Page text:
A Systematic Review of Evidence: Male Circumcision, HIV Transmission and Risky Sexual Behaviour in Sub Saharan Africa.
Griffin, B. (2013) A Systematic Review of Evidence: Male Circumcision, HIV Transmission and Risky Sexual Behaviour in Sub Saharan Africa., no. 48.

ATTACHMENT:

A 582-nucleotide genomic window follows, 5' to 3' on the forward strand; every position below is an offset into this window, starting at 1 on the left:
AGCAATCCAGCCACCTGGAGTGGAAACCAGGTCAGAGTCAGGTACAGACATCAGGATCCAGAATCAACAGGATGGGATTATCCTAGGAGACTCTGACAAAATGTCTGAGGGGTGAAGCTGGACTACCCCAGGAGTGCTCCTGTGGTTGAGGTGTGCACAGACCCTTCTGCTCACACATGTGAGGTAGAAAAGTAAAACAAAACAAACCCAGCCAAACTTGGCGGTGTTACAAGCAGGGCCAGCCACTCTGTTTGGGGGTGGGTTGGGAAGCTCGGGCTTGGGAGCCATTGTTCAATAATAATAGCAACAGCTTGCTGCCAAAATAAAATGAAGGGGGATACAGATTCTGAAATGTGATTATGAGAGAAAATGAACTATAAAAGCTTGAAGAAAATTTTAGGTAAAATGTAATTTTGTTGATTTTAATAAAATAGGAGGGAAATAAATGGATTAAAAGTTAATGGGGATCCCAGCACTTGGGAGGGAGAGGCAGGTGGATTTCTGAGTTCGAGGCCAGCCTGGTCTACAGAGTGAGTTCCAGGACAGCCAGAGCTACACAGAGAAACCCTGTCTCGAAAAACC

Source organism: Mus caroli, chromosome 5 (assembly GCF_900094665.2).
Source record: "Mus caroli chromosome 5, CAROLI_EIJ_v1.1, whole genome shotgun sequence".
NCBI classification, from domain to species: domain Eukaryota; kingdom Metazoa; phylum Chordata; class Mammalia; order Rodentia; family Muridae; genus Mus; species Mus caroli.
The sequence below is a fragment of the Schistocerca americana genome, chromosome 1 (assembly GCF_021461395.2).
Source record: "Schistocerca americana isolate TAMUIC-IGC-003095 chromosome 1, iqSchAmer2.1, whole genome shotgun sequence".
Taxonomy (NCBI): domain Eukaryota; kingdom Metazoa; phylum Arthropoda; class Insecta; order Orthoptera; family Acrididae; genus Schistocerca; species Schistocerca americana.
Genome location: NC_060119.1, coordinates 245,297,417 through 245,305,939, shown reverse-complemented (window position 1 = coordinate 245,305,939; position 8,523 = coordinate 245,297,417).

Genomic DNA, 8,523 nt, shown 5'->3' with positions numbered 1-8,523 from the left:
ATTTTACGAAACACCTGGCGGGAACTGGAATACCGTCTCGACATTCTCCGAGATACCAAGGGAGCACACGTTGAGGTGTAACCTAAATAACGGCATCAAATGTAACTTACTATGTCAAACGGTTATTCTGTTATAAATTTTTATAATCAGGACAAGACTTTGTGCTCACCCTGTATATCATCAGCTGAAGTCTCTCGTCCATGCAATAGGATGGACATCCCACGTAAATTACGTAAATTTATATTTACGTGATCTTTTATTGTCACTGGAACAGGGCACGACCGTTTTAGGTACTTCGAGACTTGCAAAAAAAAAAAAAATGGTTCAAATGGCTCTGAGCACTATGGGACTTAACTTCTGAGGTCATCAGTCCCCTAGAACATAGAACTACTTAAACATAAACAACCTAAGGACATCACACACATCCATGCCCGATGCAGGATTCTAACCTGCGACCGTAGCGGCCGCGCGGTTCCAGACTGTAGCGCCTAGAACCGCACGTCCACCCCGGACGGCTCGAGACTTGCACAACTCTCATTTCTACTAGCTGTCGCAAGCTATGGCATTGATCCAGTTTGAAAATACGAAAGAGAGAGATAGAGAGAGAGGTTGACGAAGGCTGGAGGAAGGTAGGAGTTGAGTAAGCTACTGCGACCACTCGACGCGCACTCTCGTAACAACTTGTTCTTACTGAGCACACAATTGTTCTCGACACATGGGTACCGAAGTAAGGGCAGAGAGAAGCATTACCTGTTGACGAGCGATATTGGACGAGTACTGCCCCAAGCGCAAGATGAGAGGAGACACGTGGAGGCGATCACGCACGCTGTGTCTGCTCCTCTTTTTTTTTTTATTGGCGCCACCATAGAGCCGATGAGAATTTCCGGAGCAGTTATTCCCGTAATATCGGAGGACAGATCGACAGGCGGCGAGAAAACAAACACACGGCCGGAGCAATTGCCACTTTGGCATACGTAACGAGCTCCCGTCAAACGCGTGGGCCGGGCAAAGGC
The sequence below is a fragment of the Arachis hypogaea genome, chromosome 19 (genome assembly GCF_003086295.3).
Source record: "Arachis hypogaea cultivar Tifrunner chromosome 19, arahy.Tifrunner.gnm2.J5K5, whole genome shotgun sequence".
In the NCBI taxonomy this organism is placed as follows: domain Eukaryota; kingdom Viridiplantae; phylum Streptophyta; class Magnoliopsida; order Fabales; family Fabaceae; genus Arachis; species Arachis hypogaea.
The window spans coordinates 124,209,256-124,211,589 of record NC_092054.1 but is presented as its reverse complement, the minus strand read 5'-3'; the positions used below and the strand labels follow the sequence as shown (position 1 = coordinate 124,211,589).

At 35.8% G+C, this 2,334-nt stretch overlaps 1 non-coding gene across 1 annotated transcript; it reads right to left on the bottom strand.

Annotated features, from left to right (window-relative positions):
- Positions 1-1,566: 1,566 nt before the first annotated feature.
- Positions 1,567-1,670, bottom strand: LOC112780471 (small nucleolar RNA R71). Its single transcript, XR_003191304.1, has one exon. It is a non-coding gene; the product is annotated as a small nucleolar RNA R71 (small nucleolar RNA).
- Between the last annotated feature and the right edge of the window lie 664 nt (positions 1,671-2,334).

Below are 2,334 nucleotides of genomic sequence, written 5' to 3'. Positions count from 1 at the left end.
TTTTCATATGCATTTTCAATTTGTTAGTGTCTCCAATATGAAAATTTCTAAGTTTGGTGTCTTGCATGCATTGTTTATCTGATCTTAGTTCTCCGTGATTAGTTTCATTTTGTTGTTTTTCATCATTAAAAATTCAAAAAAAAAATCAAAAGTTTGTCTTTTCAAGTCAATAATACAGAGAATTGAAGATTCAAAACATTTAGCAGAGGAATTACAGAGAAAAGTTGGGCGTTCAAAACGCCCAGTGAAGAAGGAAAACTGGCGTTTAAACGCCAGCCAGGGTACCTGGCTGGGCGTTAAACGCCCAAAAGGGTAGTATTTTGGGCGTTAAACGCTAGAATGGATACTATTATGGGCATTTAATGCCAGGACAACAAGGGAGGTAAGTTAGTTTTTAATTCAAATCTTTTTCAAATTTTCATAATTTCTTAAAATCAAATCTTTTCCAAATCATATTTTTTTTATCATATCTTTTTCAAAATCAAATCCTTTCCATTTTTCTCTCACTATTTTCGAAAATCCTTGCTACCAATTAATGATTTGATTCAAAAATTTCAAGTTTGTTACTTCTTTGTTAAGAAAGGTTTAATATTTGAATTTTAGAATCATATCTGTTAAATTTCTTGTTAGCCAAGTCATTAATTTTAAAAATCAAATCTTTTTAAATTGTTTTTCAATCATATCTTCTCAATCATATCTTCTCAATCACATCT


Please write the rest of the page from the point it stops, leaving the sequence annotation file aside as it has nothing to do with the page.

he protective effects of male circumcision (MC) for female to male transmission have been endorsed by international health authorities and subsequent upscaling of MC programs have been aggressively pursued. In light of rapid upscaling, evidence has arisen suggesting the protective effects of MC are exaggerated or misconceived among lay understandings; leading to an increase in risky sexual behaviour post circumcision. The aim of the following systematic review is to establish whether changes in risky sexual behaviour are observed in relation to MC for HIV transmission reduction in SSA, and to evaluate studies reporting thereon for the purposes of informing policy and MC programs. Fourteen studies investigating changes in HIV risk behaviour and perceived risk of HIV acquisition in relation to MC were included for analysis. The average robustness score among studies was 63.1% with a range of 42.5% to 87.1%. Eight out of 14 studies found no indication of increased risky sexual behaviour; however, inconsistencies within and between studies; confounding variables such as HIV counseling, participant sampling, relationship status and social desirability bias; and follow-up time made definitive conclusions around risk compensation unrealistic. The identification of inconsistencies and confounding variables within this review should serve as grounds to question the safety and validity of ongoing MC programs and studies. As such, the speed of upscaling MC programs should, at the very least, be slowed to investigate evidentiary and programatic issues identified here.